Land-Use/Land Cover Change as Driver of Earth System Dynamics: past progress, future priorities, and new data and models for advancing the science

Wednesday, 17 December 2014: 2:25 PM
George C Hurtt1, David M Lawrence2, Victor Brovkin3, Katherine V Calvin4, Louise P Chini1, Justin Fisk1, Steve E Frolking5, Chris Jones6, Nathalie de Noblet-Ducoudre7, Julia Pongratz3, Sonia I Seneviratne8 and Elena Shevliakova9, (1)University of Maryland, College Park, MD, United States, (2)National Center for Atmospheric Research, Boulder, CO, United States, (3)Max Planck Institute for Meteorology, Hamburg, Germany, (4)Joint Global Change Research Institute, Pacific Northwest National Laboratory, College Park, MD, United States, (5)Univ New Hampshire, Durham, NH, United States, (6)Met Office Hadley Centre, Exeter, United Kingdom, (7)Institut Pierre Simon Laplace, Paris, France, (8)ETH Swiss Federal Institute of Technology Zurich, Zurich, Switzerland, (9)GFDL-Princeton University Cooperative Institute for Climate Science, Princeton, NJ, United States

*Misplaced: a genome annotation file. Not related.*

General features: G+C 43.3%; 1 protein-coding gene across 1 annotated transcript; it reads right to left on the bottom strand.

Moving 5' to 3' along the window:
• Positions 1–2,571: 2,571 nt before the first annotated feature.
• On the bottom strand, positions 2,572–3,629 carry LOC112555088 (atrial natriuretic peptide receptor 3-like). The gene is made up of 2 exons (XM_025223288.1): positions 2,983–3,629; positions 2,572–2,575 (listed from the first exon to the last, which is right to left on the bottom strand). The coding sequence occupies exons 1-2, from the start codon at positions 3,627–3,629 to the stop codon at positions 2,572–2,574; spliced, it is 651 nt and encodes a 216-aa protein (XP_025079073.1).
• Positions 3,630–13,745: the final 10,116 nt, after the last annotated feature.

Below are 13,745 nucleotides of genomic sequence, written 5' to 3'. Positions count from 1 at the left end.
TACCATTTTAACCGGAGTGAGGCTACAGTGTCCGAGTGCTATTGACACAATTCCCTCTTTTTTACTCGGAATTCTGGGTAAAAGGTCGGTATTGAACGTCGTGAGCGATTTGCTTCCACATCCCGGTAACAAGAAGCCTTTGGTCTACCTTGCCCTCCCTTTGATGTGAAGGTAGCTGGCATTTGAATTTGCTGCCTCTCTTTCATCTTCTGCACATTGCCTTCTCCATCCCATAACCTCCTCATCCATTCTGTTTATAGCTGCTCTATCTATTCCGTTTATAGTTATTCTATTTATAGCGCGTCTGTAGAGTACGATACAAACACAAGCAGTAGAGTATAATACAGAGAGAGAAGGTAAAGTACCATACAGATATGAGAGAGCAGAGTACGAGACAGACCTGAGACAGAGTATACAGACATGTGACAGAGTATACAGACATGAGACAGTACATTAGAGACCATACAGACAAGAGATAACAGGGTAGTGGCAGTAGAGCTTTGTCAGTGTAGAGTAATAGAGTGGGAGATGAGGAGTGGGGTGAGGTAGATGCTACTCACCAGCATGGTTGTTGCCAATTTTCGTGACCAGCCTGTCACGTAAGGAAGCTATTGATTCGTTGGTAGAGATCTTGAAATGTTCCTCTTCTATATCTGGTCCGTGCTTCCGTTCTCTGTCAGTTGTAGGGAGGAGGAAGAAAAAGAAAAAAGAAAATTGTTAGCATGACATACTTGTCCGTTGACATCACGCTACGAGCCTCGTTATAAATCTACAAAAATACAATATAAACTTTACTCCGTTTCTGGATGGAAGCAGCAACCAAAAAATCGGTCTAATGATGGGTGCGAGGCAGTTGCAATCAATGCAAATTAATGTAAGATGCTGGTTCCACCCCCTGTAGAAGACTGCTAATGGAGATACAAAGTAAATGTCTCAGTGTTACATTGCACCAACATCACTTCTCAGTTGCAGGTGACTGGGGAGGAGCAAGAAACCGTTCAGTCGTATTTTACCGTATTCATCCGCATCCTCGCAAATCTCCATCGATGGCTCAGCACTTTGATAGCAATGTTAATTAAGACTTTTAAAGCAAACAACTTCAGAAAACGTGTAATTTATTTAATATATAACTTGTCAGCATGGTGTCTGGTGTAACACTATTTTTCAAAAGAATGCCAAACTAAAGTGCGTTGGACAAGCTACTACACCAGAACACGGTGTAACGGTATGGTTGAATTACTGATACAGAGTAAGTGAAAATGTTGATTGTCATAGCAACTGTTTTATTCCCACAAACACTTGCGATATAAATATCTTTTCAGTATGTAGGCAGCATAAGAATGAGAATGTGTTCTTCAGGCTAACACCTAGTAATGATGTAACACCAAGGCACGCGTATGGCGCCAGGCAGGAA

Human land-use activities have resulted in large changes to the biogeochemical and biophysical properties of the Earth surface, with impacts on climate. The activities which alter vegetation cover, biomass, and phenology, directly influence regional to global climate through modification of surface biophysical properties and the surface energy balance. Land-use activities are also impact climate through changes in carbon and nitrogen balances and greenhouse gas emissions. Moreover, land-use activities are likely to expand and/or intensify further to meet future demands for food, feed, fiber, and energy. The fifth phase of the Coupled Model Intercomparison Project (CMIP5) achieved a qualitative scientific advance in studying the effects of land-use on climate, for the first time explicitly accounting for the effects of global gridded land-use changes (past-future) in coupled carbon-climate model projections. Enabling this advance, the first consistent gridded land-use dataset (past-future) was developed, linking historical land-use data to future projections from Integrated Assessment Models, in a standard format required by climate models (“Land-use Harmonization”). Results from climate models indicate that the effects of land-use on climate, while uncertain, are sufficiently large and complex to warrant an expanded treatment of land-use. Here, we review past progress, future priorities, and present on new data and models designed to improve the understanding of the effects of land-use on climate (past-future). The work is organized through the Land Use Model Intercomparison Project (LUMIP) in preparation for CMIP6.